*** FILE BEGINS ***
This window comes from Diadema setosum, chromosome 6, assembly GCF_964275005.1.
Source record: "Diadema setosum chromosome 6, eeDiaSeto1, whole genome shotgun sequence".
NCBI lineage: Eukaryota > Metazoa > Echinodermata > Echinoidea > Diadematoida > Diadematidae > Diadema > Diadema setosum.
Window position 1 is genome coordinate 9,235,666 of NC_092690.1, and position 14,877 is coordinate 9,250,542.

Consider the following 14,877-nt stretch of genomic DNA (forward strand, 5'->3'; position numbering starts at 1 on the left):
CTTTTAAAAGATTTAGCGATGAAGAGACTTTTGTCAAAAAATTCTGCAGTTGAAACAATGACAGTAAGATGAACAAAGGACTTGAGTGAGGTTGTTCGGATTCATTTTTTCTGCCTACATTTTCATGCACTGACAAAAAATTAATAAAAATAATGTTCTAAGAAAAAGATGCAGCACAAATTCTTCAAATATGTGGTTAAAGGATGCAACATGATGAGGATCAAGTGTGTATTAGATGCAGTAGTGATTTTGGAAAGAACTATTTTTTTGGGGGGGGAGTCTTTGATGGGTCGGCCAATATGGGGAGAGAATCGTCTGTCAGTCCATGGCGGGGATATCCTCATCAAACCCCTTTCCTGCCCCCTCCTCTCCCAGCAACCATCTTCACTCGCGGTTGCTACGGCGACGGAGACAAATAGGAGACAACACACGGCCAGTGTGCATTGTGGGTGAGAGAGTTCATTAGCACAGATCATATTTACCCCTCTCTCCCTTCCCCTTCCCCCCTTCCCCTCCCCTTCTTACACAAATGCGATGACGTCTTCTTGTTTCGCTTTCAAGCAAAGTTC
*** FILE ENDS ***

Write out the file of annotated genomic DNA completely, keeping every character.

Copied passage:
This window comes from Diadema setosum, chromosome 6, assembly GCF_964275005.1.
Source record: "Diadema setosum chromosome 6, eeDiaSeto1, whole genome shotgun sequence".
NCBI lineage: Eukaryota > Metazoa > Echinodermata > Echinoidea > Diadematoida > Diadematidae > Diadema > Diadema setosum.
Window position 1 is genome coordinate 9,235,666 of NC_092690.1, and position 14,877 is coordinate 9,250,542.

Consider the following 14,877-nt stretch of genomic DNA (forward strand, 5'->3'; position numbering starts at 1 on the left):
CTTTTAAAAGATTTAGCGATGAAGAGACTTTTGTCAAAAAATTCTGCAGTTGAAACAATGACAGTAAGATGAACAAAGGACTTGAGTGAGGTTGTTCGGATTCATTTTTTCTGCCTACATTTTCATGCACTGACAAAAAATTAATAAAAATAATGTTCTAAGAAAAAGATGCAGCACAAATTCTTCAAATATGTGGTTAAAGGATGCAACATGATGAGGATCAAGTGTGTATTAGATGCAGTAGTGATTTTGGAAAGAACTATTTTTTTGGGGGGGGAGTCTTTGATGGGTCGGCCAATATGGGGAGAGAATCGTCTGTCAGTCCATGGCGGGGATATCCTCATCAAACCCCTTTCCTGCCCCCTCCTCTCCCAGCAACCATCTTCACTCGCGGTTGCTACGGCGACGGAGACAAATAGGAGACAACACACGGCCAGTGTGCATTGTGGGTGAGAGAGTTCATTAGCACAGATCATATTTACCCCTCTCTCCCTTCCCCTTCCCCCCTTCCCCTCCCCTTCTTACACAAATGCGATGACGTCTTCTTGTTTCGCTTTCAAGCAAAGTTC